Saturday, 20 February 2016

Horse anatomy and movement

This post might not be much of use for the development of an art project, but might be some of the insight on it. As a student at Academy of Fine Arts and Design, I was fascinated with movement or even just a notion of it in the artwork. I remember reading and looking some books then and as studying it making photocopies from them for measurements. There is one book that I liked most – I don't know what was it. But have some copies of horses:

Another book that I like most and it is good for studying animal movements – Manfred Zoller: Gestalt und Anatomie – Ein Leitfaden fur den bildnerischen Weg
and the photo book of Eadweard Muybridge: Horses and Other Animals In Motion.

Muybridge was an English photographer important for his pioneering work in photographic studies of motion, and early work in motion-photographs. In the 1880's entered a very productive period at the University of Pennsylvania in Philadelphia, producing over 100,000 images of animals and humans in motion, capturing what the human eye could not distinguish as separate movements – upper book has 45 Classic Photographic Sequences that were published under the auspices of the previously mentioned University of Pennsylvania in 1887 (source mostly from Wikipedia - link bellow).

Before comming to The University granted research Muybridge made first experiments today called Sallie Gardner at a Gallop – an upper last appeared sequence which consists of series of photographs consisting of a galloping horse, the result of a photographic experiment on 15. June 1878.

Eadweard Muybridge: The Horse in Motion

Links to Muybridge and horse movement:

And another book on movement and anatomy of horse - I really recomend this for reading:
Sarah Pilliner, Samantha Elmhurst, Zoe Davies: The Horse in Motion: The Anatomy and Physiology of Equine Locomotion

Some thoughts from the book on horse gait. One of the most cultivated animals on the level of movement throughout history is a horse (and a dog). Different movement is classified as horse gaits. Those are various ways in which a horse can move, either naturally or as a result of specialized training by humans. Each gait has a characteristic sequence of footfalls, which determines the number of beats per stride and gives rise to the rhythm of the gait. Tempo is used to describe either the speed of the rhythm or the velocity of the gait. Cadence is used to indicate that a gait combines rhythm with impulsion. Gaits can be described as symmetric or asymmetric. In a symmetric gait right and left sides move in a similar way.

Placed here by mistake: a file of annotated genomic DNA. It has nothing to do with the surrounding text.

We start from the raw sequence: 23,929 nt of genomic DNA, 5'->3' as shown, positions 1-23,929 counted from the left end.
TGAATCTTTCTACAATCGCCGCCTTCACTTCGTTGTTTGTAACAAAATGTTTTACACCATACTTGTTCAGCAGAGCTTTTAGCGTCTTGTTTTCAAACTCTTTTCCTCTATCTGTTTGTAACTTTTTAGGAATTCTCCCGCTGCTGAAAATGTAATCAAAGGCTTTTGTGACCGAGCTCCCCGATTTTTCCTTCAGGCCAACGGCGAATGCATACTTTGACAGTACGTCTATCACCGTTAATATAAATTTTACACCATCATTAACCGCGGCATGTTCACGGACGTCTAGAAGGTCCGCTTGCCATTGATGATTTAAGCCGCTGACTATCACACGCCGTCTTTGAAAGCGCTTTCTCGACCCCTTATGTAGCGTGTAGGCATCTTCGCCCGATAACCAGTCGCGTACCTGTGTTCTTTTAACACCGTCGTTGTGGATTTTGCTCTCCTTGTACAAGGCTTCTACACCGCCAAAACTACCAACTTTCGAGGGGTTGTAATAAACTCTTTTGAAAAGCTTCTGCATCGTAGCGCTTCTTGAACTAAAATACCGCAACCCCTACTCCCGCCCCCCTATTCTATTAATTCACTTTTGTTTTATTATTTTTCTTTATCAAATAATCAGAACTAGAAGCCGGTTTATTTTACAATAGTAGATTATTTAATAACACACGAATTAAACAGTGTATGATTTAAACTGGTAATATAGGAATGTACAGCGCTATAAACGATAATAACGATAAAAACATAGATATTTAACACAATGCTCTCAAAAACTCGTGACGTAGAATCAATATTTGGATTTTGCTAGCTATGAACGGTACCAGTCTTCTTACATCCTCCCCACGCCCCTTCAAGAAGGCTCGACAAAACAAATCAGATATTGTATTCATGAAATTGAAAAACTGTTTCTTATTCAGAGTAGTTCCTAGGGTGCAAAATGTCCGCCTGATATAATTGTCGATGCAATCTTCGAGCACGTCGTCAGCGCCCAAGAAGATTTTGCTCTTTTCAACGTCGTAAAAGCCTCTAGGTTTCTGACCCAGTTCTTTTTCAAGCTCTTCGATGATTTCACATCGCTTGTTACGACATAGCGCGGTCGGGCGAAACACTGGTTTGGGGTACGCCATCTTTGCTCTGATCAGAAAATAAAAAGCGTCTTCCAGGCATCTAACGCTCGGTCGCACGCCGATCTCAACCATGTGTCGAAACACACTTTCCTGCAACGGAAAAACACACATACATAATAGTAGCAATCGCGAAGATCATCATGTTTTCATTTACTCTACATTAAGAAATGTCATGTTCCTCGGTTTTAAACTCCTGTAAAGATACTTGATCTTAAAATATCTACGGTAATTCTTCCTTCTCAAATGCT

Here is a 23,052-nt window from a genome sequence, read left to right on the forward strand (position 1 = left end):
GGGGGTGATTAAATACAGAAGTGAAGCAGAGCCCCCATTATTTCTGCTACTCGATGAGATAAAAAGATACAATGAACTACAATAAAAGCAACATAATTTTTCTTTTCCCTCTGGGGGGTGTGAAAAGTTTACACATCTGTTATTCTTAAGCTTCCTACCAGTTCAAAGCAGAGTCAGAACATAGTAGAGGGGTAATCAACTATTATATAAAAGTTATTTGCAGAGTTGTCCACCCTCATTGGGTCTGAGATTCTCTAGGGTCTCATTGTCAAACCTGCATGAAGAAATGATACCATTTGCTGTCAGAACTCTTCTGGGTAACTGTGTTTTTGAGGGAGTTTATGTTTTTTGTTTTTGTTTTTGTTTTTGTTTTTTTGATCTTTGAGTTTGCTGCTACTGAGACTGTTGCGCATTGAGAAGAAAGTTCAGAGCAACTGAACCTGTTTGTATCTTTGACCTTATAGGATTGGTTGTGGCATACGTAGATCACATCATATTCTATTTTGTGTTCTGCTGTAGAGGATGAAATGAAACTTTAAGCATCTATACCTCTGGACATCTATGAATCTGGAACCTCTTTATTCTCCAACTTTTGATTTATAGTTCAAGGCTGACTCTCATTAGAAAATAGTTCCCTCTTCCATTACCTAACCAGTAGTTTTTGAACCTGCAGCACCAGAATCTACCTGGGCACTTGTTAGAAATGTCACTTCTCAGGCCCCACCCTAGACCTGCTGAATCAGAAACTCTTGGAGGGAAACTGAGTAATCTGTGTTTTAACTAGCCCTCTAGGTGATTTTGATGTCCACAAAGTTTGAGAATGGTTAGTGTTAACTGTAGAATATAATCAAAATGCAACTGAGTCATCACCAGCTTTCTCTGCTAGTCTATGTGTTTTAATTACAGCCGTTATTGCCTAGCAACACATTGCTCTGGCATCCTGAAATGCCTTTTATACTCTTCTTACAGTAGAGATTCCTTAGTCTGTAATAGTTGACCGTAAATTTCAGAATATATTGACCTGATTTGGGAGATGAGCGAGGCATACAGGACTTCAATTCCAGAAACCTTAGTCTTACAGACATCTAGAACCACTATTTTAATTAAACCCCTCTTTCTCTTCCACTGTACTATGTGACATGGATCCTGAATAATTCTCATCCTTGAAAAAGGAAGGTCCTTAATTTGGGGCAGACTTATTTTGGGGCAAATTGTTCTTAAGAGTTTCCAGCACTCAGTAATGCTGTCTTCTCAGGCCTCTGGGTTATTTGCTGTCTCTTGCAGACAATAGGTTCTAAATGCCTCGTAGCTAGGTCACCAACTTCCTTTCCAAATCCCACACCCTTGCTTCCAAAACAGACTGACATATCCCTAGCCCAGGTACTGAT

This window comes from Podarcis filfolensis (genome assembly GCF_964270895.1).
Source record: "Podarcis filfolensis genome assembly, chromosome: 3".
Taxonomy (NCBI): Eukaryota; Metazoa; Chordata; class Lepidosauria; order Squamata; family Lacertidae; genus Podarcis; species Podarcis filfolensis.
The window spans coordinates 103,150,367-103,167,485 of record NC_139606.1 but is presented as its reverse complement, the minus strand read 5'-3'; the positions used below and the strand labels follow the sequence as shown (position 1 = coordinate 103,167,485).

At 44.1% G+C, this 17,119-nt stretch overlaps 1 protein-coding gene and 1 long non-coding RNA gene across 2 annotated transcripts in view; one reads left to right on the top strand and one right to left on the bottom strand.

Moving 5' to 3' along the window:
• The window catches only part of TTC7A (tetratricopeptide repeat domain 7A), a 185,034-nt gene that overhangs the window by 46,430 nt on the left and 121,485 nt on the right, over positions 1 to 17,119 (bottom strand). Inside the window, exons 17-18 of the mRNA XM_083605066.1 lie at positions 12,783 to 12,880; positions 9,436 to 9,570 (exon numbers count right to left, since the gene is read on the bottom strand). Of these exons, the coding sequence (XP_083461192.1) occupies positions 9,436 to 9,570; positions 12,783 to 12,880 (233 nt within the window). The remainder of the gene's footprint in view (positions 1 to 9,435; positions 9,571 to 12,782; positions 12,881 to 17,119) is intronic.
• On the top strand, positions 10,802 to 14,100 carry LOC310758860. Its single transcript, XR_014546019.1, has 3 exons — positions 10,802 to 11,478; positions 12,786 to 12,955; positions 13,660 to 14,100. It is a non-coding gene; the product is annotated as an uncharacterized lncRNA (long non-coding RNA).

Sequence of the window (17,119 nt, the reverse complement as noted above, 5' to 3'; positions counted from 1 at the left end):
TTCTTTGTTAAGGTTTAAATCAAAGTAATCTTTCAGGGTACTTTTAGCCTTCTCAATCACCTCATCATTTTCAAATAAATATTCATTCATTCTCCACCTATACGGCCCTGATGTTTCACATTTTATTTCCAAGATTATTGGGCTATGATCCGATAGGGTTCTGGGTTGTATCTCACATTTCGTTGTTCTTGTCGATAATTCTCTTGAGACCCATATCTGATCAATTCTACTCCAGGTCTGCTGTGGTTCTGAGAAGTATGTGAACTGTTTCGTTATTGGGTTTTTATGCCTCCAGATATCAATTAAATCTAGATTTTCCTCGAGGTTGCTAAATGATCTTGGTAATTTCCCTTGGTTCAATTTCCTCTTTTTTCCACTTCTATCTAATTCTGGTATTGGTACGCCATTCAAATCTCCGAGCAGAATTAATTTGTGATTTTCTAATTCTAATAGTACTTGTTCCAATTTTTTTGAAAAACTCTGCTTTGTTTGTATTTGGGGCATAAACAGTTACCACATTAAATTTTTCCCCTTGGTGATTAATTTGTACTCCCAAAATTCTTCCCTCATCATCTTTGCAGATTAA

Anatomy of horse – his skeletal structure and muscles are important in the effect of the way the horse moves:
The front legs are attached to the rib-cage by muscles and ligaments, not to a collar bone. Instead, the horse’s body is slung in a cradle of muscle between the two shoulder blades. These muscles allow the horse’s trunk to rise and fall or to lean a little to one side, helping the horse keep its balance, particularly when cornering at speed.
The front legs bear more weight than the hind legs, and hence, there is more concussion involved with the movement.
The head and neck act as a balancing weight.
The muscles which bring the front legs forward are attached to the neck.
The spine has limited sideways and up and down movement between the neck and tail. In practical terms, the trunk is almost rigid, and its role is to transfer the power generated by the hind legs into forward motion.
The hind legs have a bony attachment to the spine for effective transfer of the forces of movement.

Further readings:
George Stubbs: The Anatomy of the Horse
Klaus Dieter Budras, W. O. Sack: Anatomy of the Horse
Lowes Dalbiac Luard: The Anatomy and Action of the Horse

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